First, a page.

Saucony Zealot: Firstly, these shoes look awesome. Reason enough to get a pair, right? Very snazzy design from the fashion gurus in Saucony so full marks on that front. I chose this shoe because I was looking for a runner similar to the Kinvara but that had more cushioning without bringing in a whole load more clunk and weight. As I mentioned, I don’t do clunk or weight. If I bought a pair of runners that were too heavy or bulky to run in, I’d simply avoid wearing them and they’d end up as a “spare pair” that never got used. The Zealot seemed to fit the bill.
What I like about the Zealot? The Zealot brings “maximum cushioning” (Saucony’s own words), bears the same 4mm heel to toe drop as the Kinvara and weighs in at 210g, making it only ever so slightly heavier than the 184g Kinvara. Although I went into this new shoe full of lots of positivity, I was doubtful that I would take the new model, having become such a loyal wearer of the Kinvara. And God knows, I am such a creature of habit! BUT… drumroll please…. I love these shoes. The Kinvara now has competition!
How the Kinvara and Zealot compare: The Zealot is a very comfortable shoe and just like it says on the packet, what I feel on my feet is a lot more plush comfort but without any extra clunk around the sole of the shoe or noticeable weight, as compared with the Kinvara. Where you really notice the additional padding is in the heel, the tongue and along the midfoot area. As someone with wide feet, there is plenty of room in the shoe, more so than in the Kinvara. However, there’s not so much room that your foot’s swimming around in there – the Pro-Lock system ensures that your foot is hugged into place and all is secure. It’s also much grippier underfoot – not a technical term obviously but as your foot makes contact with the ground, you can feel it grip the road more than in the Kinvara.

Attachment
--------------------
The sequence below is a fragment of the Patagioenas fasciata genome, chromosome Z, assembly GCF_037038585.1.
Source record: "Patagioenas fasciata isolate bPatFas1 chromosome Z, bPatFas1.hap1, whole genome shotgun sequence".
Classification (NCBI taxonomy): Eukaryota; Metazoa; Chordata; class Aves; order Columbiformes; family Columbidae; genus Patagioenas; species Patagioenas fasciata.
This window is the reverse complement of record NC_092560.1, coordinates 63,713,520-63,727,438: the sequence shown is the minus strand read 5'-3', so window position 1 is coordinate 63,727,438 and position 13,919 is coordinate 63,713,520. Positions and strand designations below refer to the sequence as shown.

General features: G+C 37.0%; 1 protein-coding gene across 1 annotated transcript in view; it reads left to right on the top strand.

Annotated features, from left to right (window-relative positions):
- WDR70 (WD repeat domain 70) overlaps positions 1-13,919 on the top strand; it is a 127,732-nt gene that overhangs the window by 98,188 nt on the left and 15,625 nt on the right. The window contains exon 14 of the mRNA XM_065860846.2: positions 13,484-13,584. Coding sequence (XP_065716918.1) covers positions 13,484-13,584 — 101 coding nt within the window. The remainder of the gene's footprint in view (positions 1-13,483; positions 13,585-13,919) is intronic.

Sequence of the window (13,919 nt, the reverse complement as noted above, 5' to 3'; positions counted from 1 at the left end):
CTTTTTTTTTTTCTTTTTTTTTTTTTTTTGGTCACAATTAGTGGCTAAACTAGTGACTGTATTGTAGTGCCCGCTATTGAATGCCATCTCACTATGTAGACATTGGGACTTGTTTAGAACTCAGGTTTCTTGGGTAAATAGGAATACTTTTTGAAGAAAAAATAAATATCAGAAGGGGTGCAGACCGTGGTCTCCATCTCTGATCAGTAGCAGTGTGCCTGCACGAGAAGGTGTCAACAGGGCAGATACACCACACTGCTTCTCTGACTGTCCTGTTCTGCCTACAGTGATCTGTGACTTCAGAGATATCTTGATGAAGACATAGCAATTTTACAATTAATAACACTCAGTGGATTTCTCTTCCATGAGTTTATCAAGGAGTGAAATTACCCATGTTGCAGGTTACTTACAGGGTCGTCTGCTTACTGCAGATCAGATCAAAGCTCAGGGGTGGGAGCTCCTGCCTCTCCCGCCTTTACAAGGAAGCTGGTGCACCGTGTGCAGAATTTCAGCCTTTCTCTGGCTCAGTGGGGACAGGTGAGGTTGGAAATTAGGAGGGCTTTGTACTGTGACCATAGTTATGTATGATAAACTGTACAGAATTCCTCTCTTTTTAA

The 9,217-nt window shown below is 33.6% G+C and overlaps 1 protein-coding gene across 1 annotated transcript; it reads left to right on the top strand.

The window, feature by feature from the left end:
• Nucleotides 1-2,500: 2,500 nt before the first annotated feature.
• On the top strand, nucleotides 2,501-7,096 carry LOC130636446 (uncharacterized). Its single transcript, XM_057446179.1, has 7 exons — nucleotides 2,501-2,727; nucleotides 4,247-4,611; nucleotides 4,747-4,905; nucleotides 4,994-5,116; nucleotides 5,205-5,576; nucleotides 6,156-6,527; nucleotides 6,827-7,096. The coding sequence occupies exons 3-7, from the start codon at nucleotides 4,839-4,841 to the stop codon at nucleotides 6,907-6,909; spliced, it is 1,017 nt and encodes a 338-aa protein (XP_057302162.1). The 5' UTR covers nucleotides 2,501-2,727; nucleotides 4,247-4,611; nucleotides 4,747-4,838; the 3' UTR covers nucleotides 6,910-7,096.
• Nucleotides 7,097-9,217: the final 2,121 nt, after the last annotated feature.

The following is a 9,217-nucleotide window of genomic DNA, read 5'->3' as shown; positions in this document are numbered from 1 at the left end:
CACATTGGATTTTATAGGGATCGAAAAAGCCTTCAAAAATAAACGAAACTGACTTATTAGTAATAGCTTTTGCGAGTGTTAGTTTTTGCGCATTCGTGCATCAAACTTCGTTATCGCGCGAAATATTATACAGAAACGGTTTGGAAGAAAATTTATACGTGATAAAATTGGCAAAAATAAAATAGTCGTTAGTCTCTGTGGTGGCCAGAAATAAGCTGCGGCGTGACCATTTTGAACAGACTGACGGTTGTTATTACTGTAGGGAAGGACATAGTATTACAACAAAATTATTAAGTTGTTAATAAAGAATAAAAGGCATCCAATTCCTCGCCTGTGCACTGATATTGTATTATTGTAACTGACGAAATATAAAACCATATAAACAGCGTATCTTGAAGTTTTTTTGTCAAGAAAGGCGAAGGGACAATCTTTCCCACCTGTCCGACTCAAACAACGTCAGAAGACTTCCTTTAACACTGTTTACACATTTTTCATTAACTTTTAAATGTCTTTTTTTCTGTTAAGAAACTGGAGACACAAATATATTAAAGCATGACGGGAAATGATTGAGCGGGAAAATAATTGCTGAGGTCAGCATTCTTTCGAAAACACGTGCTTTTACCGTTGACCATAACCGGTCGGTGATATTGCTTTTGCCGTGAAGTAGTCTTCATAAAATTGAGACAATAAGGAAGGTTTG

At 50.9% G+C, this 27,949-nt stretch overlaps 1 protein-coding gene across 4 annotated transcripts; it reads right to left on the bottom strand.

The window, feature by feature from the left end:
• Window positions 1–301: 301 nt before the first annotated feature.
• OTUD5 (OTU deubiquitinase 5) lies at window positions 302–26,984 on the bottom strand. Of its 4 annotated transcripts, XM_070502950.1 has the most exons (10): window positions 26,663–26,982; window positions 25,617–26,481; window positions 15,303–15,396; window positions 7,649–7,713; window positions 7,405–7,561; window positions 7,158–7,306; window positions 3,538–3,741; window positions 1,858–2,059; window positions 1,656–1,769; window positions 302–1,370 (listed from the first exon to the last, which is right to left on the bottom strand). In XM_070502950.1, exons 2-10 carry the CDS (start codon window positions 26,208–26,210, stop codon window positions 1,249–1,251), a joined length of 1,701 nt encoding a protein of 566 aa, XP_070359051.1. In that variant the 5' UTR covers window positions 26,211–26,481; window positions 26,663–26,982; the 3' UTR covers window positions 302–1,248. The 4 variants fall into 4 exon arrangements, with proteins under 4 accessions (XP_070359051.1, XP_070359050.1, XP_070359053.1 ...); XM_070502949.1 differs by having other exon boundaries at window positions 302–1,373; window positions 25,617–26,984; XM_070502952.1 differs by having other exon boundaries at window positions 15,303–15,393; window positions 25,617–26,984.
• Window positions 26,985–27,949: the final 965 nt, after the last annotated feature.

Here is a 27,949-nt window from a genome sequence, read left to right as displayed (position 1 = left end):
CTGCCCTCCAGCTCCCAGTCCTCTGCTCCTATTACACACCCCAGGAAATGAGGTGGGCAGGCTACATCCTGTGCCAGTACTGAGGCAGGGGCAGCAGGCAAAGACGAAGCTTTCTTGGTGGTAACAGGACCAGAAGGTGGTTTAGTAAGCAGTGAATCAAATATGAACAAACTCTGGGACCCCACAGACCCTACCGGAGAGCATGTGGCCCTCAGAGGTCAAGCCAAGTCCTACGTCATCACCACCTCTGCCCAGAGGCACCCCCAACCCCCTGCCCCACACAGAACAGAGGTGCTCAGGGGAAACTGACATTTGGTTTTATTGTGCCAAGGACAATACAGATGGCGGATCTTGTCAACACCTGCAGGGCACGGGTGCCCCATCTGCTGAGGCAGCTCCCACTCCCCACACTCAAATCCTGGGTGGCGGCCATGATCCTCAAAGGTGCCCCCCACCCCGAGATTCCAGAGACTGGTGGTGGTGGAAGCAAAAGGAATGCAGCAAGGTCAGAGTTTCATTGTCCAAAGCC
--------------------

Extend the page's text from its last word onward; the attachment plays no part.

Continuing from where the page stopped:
I presumed that the Zealot would become my easy /recovery run shoe as I presumed with the extra weight and cushioning etc., I’d naturally run a bit slower in them. However, when I took them out for their first semi-long spin last week on a 12 miler, I finished up in 1.46.45, as compared with my usual time of 1.51- 1.53. I’ve since worn the Zealots for shorter runs and a very long run and find that I’m happy with them, whatever the circumstances. Having said that, I think I’d still opt for the Kinvara for shorter races, such as a 5km, as I think they still feel a bit snappier underfoot.
Marathon Shoe? I’d be happy to wear either the Zealot or the Kinvara for the upcoming Dublin Marathon. I ran a 22 miler at the weekend in the Zealot and found them fine but as I’ve ran the last few marathons in the Kinvara, I’m probably more inclined to revert to what I know I can rely on. I plan on running my last long run (16 miles) this weekend in the Kinvara and will make my decision then.
It’s been fun trying out new shoes and it’s great to have an alternative model to switch to when I need to or when I just feel like it. If the funds allow for it, I hope to do this more in the not so distant future!
Have you tried a new pair of running shoes lately? Thinking of changing it up? Anybody else like Saucony to run in?